Almost everyone today can relate to the terms ”comfort eating“ or ”emotional eating“. In a hectic world, the idea that people treat themselves to their favourite food in order to improve their wellbeing seems to be a compelling contributor to why obesity is on the rise. A lot of us are struggling with the daily hassles of our workplace or private lives from time to time, and if eating “comfort food” provides a quick solution to restore one’s mood, this may contribute to eating more than one actually planned for that day.
Indeed, eating may help to cope with stress - at least in the short run. Eating foods that contain high amounts of sugar or fat may help our body to down-regulate the stress response after experiencing a stressful situation. This appears to be a good thing in the short run, as it allows us to cope more effectively and stop the wear and tear that the stress reaction brings along in the body.
However, if the stress does not cease over a long time, this mechanism may turn against us. When comparing the brain responses of participants who have experienced acute stress before they had their brains scanned with functional magnetic resonance imaging (fMRI) to responses of participants who experienced a non-stressful situation, it becomes visible that the brains of stressed participants react differently to tasty foods: they represent more strongly how much the participant likes the taste of a food, and when given a chance to choose, a stressed person is more likely to go for the tastier snack.
Similar effects have been shown for chronic stress, but to date, we do not know how this comes about. Does stress contribute to forming bad habits about eating, which bias people more towards snack food? Does stress change how our brains make decisions? And can we make these changes visible, or even reverse them? Interestingly, not everyone reacts the same way when stressed: While most people would eat more, German researchers found roughly one third of the population they tested refused eating under stress altogether. What is it that keeps these “stress skippers” away from the buffet, while “stress munchers” go for an extra serving of their favourite snack?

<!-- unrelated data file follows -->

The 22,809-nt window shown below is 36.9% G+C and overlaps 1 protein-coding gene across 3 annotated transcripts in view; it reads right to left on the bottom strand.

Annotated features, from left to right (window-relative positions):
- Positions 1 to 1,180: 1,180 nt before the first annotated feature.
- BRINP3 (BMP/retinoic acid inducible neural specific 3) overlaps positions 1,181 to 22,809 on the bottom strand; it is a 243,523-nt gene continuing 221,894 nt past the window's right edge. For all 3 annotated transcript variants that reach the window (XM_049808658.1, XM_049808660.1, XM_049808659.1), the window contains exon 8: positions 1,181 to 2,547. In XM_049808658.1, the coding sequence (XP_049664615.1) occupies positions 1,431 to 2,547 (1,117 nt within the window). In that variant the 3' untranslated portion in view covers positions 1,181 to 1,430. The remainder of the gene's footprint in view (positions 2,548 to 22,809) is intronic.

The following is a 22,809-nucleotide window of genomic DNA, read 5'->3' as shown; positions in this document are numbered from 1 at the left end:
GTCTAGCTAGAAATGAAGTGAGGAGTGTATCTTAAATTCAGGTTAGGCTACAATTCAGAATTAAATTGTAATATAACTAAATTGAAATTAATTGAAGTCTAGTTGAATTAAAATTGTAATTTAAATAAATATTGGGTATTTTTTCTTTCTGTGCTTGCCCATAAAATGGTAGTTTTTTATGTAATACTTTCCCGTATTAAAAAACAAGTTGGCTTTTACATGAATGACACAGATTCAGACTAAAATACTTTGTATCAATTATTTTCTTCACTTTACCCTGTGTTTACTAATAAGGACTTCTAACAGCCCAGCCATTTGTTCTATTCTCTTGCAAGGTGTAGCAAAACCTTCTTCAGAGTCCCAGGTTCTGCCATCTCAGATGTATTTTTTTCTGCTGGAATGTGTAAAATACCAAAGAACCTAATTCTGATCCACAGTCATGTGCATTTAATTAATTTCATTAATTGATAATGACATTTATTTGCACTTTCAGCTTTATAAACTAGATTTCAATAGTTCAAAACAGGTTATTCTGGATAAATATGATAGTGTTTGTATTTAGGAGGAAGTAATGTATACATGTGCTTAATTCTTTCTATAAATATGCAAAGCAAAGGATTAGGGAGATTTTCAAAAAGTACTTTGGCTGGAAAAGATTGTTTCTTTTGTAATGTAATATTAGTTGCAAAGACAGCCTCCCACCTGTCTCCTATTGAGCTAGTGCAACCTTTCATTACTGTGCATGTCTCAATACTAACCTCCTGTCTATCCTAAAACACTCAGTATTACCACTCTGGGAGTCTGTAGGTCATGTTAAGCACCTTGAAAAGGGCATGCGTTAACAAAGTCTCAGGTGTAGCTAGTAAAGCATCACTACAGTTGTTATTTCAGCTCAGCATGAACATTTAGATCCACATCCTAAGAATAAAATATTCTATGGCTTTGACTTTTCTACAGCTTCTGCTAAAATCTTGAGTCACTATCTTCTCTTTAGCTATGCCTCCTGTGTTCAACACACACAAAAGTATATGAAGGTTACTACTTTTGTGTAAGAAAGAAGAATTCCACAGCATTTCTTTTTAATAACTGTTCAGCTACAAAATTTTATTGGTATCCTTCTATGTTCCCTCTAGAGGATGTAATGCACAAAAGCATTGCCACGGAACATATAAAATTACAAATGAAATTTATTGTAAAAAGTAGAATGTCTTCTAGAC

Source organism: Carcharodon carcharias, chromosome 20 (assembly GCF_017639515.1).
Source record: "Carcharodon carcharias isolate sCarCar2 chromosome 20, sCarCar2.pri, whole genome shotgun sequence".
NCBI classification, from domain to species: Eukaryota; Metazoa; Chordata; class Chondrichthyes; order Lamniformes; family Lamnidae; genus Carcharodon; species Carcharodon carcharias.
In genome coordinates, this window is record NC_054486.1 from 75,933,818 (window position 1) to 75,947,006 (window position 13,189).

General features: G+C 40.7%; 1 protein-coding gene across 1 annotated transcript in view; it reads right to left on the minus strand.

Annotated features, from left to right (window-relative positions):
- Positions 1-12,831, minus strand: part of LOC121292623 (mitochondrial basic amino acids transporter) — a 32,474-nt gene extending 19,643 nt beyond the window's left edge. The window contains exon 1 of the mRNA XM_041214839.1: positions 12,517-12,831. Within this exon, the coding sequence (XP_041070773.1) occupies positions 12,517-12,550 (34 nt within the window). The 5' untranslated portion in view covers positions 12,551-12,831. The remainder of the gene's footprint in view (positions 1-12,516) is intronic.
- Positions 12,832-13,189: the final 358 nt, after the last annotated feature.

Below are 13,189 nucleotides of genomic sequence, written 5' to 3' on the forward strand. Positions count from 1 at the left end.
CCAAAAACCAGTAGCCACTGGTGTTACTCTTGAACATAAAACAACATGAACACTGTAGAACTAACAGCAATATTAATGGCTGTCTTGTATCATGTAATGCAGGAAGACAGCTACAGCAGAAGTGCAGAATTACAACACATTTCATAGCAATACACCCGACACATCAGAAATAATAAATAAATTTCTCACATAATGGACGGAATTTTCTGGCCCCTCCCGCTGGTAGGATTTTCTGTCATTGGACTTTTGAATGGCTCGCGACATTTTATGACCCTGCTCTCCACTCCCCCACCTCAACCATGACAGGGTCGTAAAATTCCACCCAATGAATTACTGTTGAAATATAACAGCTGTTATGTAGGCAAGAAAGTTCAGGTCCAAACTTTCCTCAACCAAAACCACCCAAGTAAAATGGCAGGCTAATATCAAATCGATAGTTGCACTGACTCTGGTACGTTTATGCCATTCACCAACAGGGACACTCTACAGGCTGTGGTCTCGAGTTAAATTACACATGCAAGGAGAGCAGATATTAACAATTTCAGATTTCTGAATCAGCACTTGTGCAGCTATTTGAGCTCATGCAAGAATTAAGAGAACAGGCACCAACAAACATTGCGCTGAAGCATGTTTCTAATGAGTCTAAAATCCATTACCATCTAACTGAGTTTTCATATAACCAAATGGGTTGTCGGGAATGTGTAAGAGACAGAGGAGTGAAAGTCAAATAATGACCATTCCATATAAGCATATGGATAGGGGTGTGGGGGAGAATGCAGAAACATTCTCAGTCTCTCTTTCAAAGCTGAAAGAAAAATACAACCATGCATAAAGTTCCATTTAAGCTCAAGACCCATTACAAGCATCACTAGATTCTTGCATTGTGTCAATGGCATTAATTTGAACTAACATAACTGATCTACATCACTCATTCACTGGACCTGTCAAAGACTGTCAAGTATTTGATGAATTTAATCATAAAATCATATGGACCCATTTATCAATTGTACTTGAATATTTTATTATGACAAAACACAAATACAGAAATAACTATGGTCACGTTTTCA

We can ask a similar question when it comes to emotions: When subjects experience unpleasant emotions in a laboratory experiment, they tend to eat more, and less healthy snacks after the study than their peers who experience pleasant emotions. This seems to support the popular notion of “emotional eating”, but if one looks closer into the scientific literature on this topic, we do not have a good toolkit yet that could help us describe what exactly is happening. Did emotional eaters learn to silence their emotions with eating? How do their brains decide differently if they are in different emotional states? And why are some people more affected by this than others? In Nudge-It, we want to develop tools that help us better measure the changes that emotions cause in the way the brain makes decisions. We hope this will eventually help us explain why emotional eating happens and how emotions may affect our food choices.